The Nursing and Midwifery Council (NMC) has released figures showing the number of nurses and midwives registered to work in the UK has increased by almost 4,000 in the past 12 months. At the end of September there were 693,618 people on the NMC register.
However, the figures reveal that the number of UK nurses and midwives joining the register for the first time has fallen, down from 24,204 in the year to September 2017 to 22,170 in the year to September 2018. That’s a drop of 2,034 even before the removal of the student bursary in England has taken effect.
The number of EU nurses and midwives registered to work in the UK has also fallen by 2,385 in the past year.
RCN Deputy Director of Nursing Stephanie Aiken said: “Despite the alarming number of vacancies for registered nurses, and increasing gaps in nursing rotas, the number of newly registered nurses is falling, not rising - with the impact of the withdrawal of funding for nursing students in England two years ago still to come. Our European colleagues are also continuing to leave the UK rather than face post-Brexit uncertainty.
“Just one day after a coalition of experts showed Brexit could leave the UK short of 51,000 nurses, we get confirmation that even more EU nurses left in the last year. Meanwhile, fewer than 900 signed up to work in the UK compared to 10,000 only two years ago, putting more pressure on services that have come to rely on European nursing staff."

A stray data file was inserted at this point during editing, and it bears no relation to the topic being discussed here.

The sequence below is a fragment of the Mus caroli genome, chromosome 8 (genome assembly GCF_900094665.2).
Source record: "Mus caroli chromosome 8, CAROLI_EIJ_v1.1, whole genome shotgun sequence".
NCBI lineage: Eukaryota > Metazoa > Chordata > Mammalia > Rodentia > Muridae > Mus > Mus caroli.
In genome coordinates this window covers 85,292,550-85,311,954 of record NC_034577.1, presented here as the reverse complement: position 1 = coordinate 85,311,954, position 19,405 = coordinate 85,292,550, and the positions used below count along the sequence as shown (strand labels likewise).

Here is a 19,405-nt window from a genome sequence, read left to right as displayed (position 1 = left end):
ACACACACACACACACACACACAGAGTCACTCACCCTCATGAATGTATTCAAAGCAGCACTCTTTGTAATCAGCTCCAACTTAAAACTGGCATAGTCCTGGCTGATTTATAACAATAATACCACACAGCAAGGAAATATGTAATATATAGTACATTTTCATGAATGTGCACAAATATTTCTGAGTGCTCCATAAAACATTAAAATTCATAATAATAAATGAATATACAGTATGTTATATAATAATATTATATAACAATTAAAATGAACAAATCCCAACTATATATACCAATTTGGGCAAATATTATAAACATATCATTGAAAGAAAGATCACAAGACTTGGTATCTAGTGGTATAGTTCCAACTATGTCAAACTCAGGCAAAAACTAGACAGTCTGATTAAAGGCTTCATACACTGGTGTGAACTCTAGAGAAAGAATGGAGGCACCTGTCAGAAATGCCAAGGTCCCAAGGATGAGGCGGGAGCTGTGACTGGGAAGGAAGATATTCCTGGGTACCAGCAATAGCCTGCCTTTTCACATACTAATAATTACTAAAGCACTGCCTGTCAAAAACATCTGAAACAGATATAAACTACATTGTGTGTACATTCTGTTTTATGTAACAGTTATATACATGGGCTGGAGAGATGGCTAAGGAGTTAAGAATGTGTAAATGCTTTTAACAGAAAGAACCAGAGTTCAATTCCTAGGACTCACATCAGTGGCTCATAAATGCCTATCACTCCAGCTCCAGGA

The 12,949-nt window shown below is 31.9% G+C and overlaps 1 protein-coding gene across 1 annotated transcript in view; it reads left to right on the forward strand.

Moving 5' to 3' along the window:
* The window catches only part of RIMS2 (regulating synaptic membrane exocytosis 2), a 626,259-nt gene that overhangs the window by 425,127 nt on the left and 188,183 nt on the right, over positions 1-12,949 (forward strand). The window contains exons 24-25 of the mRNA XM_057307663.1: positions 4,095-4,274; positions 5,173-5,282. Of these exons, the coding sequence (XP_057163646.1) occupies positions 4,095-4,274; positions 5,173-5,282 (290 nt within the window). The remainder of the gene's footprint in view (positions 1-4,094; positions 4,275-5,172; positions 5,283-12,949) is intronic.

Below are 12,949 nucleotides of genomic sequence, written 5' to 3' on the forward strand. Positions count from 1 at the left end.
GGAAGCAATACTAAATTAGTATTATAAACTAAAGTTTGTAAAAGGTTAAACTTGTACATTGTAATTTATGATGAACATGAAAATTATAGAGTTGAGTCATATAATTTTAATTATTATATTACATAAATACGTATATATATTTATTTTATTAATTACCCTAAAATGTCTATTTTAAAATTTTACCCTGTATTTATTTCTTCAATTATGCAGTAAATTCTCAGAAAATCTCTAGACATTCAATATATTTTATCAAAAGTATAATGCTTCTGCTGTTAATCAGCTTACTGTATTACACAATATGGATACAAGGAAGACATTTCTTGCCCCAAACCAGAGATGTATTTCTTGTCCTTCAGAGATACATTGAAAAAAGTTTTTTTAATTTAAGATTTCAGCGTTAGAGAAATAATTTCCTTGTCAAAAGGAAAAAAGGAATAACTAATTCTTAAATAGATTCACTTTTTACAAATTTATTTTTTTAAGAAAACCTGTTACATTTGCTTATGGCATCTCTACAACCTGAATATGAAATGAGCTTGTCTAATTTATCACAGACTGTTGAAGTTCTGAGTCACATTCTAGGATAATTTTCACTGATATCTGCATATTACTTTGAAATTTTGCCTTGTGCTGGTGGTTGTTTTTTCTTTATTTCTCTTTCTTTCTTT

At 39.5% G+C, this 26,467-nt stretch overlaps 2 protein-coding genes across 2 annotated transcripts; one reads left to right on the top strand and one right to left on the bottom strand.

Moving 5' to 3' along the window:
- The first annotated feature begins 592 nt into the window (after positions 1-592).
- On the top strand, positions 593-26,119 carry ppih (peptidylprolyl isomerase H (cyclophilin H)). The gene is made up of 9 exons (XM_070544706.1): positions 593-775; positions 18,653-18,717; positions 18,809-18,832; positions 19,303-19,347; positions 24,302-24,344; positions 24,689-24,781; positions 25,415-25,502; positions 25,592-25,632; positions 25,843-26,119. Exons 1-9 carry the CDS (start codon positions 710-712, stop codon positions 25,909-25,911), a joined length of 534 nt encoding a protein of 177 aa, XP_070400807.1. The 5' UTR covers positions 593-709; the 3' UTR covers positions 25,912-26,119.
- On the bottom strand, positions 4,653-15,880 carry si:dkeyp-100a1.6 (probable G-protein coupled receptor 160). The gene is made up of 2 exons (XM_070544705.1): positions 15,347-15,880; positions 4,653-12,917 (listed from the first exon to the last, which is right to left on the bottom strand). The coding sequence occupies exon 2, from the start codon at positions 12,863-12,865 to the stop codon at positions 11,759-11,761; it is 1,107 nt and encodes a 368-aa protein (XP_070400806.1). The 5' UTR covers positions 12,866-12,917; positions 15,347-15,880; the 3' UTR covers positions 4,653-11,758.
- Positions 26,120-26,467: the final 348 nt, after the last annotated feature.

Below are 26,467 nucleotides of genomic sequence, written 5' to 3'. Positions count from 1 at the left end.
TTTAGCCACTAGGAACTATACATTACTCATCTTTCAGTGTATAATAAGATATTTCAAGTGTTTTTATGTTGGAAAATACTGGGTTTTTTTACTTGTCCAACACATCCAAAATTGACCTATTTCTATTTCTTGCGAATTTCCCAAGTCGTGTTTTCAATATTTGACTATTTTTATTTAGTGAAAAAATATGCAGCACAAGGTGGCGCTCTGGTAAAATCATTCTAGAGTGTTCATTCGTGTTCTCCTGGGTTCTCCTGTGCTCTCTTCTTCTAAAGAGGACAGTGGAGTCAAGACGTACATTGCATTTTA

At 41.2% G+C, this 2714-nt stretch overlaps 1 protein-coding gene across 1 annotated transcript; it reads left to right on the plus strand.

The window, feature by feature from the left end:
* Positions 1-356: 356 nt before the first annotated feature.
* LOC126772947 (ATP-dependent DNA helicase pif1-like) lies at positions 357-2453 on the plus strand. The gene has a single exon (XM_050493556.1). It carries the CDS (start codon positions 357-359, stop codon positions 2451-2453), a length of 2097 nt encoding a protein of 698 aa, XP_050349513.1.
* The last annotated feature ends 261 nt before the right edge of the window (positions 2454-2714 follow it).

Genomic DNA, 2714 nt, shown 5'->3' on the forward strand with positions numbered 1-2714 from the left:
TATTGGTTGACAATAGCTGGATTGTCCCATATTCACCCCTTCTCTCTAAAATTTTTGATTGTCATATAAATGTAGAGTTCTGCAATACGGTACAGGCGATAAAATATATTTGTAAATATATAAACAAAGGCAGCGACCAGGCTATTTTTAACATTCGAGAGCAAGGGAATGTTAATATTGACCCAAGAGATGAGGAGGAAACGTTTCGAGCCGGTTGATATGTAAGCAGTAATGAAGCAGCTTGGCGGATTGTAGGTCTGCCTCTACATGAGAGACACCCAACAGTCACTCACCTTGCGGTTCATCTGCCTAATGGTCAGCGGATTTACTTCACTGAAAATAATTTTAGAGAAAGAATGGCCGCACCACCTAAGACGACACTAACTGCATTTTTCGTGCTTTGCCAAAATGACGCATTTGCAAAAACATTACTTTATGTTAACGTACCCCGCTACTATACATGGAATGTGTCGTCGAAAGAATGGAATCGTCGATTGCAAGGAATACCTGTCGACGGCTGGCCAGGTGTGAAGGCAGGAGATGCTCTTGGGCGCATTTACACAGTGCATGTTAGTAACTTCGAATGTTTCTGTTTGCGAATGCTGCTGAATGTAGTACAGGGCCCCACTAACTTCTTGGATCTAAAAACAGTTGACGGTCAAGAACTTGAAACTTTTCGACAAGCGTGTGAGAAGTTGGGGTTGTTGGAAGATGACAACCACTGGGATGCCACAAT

The figures show that fewer UK nurses and midwives left the NMC register in the last year compared to the 12 months before. However, the increase in the number of international nurses and midwives joining the register suggests employers are looking further afield to fill staffing gaps.
"It is imperative that workforce planning delivers a sustainable nursing workforce in the UK with tens of thousands more registered nurses joining, rather than an over reliance on an ageing workforce choosing not to leave, " Stephanie added.
"Following the bursary removal two years ago in England, the number of students accepted onto university nursing courses has fallen, which may result in fewer UK nurses in future.
"The hope of increasing student numbers by scrapping the bursary has failed conclusively. If we are to encourage more people into nursing, the Department of Health in England, like health departments in the other countries of the UK, needs to provide financial support and put a minimum of £1bn a year back into nurse education - the future of patient care is at stake.”
The RCN launched a campaign earlier this week, calling for the Government to prioritise funding for nursing higher education in England. Find out more.